ADHD Medication and Treatment Reviews
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Elimination Diet

How to identify food sensitivities that may impact ADHD symptoms.

6 Comments & Reviews: Elimination Diet

  1. My 9 year-old son with ADHD is on an elimination diet (and no meds) and it is working really well for him. So well that you can tell when he cheats, it’s very apparent. I would say that the effects are not as strong as when he was on meds, but fairly close, and with no side effects. Before meds he was wild at home and very inattentive at school. So inattentive that by the end of first grade he hadn’t completed enough work to go on to second grade. He wasn’t dumb, he just couldn’t sit still long enough to get work done and learn. Second time around for first grade we medicated him and by October he had progressed so far that they bumped back up to second grade where he belonged. But the rollercoaster of emotional side-effects, the all-nighters when he couldn’t sleep due to his meds, the lack of weight gain and then the weight loss, the midnight hallucinations, the unexplained hives, the variety of drugs we tried, his lack of sparkle and personality, all this crap just got to be too much for us all. We gave him a medication vacation over the summer break and tried the elimination diet to help save our sanity over break with him off meds. It worked so well we never went back to meds. Now on the diet all the side effects are gone, he has gained a ton of weight (in a good way), and his symptoms are controlled so well that several people have thought that he was still on meds. He is also keeping up with his grade level work and even did above average on his standardized testing. For us we get the best results when we avoid the things he is sensitive to (we had food sensitivity testing done by a naturopath). For him it is gluten first and foremost, that gets the biggest reaction. But other things that affect him are milk, soy, dyes, and artificial ingredients—just to a lesser extent.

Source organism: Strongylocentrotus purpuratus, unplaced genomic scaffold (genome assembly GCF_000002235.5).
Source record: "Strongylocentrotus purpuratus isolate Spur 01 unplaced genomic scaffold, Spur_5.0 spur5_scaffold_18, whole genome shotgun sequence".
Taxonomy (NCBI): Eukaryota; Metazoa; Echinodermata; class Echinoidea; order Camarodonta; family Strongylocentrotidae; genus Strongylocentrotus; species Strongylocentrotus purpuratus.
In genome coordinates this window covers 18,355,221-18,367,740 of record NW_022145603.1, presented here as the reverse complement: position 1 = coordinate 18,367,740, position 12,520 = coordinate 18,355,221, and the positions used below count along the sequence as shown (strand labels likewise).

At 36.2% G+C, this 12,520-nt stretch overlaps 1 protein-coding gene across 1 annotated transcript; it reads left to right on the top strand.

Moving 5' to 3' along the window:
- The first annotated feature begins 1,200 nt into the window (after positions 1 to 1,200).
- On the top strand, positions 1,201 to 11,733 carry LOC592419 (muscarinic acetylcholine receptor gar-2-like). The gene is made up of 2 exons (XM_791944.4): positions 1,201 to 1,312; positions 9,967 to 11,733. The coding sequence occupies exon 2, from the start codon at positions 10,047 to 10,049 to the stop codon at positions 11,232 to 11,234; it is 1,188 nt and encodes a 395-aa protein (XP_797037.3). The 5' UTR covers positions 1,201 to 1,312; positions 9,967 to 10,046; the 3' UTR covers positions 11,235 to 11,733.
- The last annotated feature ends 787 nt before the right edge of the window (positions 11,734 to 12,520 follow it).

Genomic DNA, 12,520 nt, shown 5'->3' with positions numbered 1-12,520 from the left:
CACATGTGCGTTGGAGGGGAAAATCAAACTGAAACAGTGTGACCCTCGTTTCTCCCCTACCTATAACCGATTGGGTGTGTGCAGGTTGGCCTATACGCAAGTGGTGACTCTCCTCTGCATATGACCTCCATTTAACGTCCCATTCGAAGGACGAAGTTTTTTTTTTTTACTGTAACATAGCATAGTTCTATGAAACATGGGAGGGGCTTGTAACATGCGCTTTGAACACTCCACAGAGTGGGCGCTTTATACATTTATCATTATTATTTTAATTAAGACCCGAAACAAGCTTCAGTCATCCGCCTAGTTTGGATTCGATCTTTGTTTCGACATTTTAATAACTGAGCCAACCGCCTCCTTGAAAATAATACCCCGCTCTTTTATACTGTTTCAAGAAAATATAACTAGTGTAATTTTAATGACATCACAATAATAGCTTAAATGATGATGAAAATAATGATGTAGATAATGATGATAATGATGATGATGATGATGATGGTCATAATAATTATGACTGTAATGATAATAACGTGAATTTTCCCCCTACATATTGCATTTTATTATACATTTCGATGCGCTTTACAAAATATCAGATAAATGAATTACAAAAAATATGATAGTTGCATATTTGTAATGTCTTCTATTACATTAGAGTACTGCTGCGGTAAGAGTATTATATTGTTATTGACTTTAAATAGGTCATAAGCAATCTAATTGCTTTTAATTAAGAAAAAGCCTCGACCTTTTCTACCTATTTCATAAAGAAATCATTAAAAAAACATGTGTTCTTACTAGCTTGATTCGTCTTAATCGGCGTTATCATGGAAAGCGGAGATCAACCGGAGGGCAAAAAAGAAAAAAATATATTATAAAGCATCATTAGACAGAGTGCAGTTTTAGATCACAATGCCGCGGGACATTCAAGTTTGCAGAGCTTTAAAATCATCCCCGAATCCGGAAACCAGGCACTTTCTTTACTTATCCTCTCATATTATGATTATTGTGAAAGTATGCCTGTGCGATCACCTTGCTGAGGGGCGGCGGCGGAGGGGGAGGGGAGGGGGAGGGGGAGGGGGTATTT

2. We tried a gluten-free diet with our son, and over 30 days, he was 80% less likely to get in trouble at school than the previous 6 months.

    So, we are sticking to gluten-free as much as possible on school days, especially for breakfast & lunch. It doesn’t solve all his symptoms, but he does behave “better” at school.

  3. I have Crohns and probably Attention Problems but my son has been diagnosed with ADHD and just recently with Dyslexia.

    My intestinal issues have led to many other problems but since I started the Specific Carbohydrate Diet (by Elaine Gottschall,
    I have been seeing a huge difference in my brain function: concentration and memory.

    We started our son on a bit of this diet (as we have a hard time removing all grains, milk, sugars and carbs but have managed to cut back a lot). We have also added omega 3, digestive enzymes, probiotics and multivitamins called FOCUS. In doing these little things, our son has managed to make a big breakthrough in his learning and his reading and writing skills along with his concentration have improved tremendously. His teacher even asking if we had changed or raised his medication as in class, he was a lot more on task, on time with the others and really doing well. We strongly believe in this diet and the positive effects of it. In learning recently that our son is also dyslexic, we are going to implement a lot more of this diet and see what the effects on his learning will be. We strongly recommend you read the book and follow as much as you can. Your child will benefit from it 100%.